"I started playing soccer at six years old, but not as a goalkeeper.
I played every position at that age... I played midfield and striker in high school at the same time I was on the U-17 national team playing goalkeeper. For my travel team I was playing goalkeeper while on my high school team I was playing in the field... Now, a really good goalkeeper coming up is going to have the opportunity to play on three or four different teams. I think it’s important he selects a couple teams that allow him to play in the field and play different positions." - Tim Howard, USMNT Goalkeeper
I DID NOT BECOME A GOALKEEPER BY CHOICE; I BECAME A GOALKEEPER BY CIRCUMSTANCE. I first started playing soccer at age 3. When I was 11 years-old, I was playing in the field as a striker for my club team. I had player in net a few times for my town travel team growing up, but had tried out for the club team as a field player. But when our only rostered goalkeeper went down with a broken wrist, I became our team's first-choice keeper by default. From that point on, I was (exclusively) a goalkeeper.
The goalkeeper position is unique in that it requires a very specific set of skills - skills that can be attained, improved, and sharpened through training. While field players have a developmental window that is much shorter (relatively speaking), professional goalkeepers play well into their thirties and don't typically peak until their late twenties. Yet, given the emphasis placed on field-player development and the lack of coaching resources at most clubs/high schools), a common, often overlooked obstacle many young goalkeepers must face is finding consistent high-level goalkeeper training and conditioning.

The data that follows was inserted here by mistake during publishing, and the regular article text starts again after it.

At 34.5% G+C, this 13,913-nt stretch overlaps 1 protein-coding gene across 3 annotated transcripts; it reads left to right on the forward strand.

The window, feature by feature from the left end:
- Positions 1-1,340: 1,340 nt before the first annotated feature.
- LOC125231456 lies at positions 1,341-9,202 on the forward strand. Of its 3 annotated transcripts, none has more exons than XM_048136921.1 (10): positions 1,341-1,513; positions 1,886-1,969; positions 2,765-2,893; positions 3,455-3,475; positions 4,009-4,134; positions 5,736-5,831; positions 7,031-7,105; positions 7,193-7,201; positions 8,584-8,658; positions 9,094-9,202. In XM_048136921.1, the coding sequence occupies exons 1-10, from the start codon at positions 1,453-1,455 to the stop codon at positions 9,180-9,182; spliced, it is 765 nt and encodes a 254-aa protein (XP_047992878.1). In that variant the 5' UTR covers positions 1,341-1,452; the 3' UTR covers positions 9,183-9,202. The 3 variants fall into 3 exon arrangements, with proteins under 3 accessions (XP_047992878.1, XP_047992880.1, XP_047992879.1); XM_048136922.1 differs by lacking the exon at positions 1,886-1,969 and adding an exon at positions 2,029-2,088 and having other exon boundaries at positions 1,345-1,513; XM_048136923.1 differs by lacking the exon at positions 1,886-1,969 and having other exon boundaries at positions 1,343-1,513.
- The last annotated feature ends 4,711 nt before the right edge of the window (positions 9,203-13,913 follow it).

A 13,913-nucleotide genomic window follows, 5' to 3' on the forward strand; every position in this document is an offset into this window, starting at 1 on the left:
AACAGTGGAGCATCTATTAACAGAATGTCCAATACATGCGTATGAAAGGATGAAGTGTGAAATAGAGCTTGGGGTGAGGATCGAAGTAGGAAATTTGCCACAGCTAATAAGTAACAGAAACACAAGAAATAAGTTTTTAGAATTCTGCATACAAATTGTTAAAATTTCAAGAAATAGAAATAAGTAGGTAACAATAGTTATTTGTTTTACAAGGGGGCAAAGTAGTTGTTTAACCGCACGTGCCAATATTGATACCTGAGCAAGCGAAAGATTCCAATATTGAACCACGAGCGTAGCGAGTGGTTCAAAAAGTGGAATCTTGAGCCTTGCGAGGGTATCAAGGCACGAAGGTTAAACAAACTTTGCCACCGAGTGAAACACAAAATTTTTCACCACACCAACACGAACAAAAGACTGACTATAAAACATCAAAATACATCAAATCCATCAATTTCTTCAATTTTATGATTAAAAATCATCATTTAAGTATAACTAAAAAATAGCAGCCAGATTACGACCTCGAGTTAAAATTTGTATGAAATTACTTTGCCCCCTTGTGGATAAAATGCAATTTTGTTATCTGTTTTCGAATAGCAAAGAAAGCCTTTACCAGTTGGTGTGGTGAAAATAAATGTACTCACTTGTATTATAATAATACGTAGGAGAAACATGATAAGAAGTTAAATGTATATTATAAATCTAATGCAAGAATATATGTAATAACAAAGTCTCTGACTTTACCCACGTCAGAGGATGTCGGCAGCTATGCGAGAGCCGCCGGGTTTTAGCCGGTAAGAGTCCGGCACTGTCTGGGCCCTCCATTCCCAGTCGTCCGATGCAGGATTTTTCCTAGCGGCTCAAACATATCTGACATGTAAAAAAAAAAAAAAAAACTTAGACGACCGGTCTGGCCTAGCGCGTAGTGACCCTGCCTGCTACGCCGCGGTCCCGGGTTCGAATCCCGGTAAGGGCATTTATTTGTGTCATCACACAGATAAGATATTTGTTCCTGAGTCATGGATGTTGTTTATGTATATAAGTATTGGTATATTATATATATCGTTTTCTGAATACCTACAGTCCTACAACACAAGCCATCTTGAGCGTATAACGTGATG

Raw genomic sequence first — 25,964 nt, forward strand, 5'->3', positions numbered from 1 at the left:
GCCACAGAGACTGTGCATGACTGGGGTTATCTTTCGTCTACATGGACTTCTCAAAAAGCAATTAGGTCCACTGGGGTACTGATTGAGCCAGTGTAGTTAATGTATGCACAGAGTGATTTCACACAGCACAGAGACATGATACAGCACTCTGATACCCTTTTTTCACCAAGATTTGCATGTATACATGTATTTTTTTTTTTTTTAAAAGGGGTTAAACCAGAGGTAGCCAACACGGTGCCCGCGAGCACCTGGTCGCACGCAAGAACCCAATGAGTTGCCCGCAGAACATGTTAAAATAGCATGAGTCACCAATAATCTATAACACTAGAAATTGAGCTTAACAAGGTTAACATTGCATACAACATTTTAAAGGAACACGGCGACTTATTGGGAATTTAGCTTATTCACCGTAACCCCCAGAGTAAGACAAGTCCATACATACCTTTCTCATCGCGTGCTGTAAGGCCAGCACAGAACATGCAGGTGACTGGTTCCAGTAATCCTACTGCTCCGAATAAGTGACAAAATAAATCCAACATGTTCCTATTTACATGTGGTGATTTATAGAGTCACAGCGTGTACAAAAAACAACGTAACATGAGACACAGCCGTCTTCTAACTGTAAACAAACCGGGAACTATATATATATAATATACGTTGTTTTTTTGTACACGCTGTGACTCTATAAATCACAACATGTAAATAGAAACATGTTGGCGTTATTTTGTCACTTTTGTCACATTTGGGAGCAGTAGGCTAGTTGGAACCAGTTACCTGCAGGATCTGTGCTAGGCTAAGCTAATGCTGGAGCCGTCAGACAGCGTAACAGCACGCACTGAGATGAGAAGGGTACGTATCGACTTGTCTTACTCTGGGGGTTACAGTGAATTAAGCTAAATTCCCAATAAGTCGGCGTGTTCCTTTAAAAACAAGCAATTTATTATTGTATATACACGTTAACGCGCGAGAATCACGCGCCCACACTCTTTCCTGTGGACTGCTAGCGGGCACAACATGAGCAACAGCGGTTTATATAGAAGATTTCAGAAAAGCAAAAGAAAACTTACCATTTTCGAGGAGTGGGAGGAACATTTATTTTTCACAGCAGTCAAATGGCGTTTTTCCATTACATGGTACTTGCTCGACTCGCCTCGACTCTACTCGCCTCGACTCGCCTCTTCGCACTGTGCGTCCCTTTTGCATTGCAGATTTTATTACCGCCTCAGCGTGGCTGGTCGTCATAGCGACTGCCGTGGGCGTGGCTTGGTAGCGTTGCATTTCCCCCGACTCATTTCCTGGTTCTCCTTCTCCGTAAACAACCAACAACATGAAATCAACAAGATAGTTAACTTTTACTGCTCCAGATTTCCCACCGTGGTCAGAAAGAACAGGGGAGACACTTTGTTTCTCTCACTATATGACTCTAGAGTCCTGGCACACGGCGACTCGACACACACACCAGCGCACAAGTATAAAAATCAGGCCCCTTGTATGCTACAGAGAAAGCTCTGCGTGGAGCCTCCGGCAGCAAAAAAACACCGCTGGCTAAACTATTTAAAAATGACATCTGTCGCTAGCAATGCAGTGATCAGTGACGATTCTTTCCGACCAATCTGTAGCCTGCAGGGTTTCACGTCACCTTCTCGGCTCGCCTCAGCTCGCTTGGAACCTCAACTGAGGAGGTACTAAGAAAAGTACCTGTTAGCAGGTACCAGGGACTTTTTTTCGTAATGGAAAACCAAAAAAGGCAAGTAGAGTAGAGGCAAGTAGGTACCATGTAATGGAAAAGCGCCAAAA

The importance of position-specific development for a goalkeeper cannot be understated, and finding the right coach to help you improve both physically and mentally is key if you want to get serious about becoming a goalkeeper.
However, as importance as goalkeeper-specific training is, I would argue that it's just as important for a young goalkeeper to train as a field player during his teams' practices. The goalkeeper position is rapidly evolving (see: Neuer, Manuel) and keepers need to be capable of playing with their feet. Especially at collegiate and club level, being able to provide cover and act as an outlet for your defense is what separates a great goalkeeper from an elite one.
Will goalkeeper-specific training often involve footwork and distribution drills? Yes. But in order to fully optimize development, practicing both as a field player and as a goalkeeper is vital.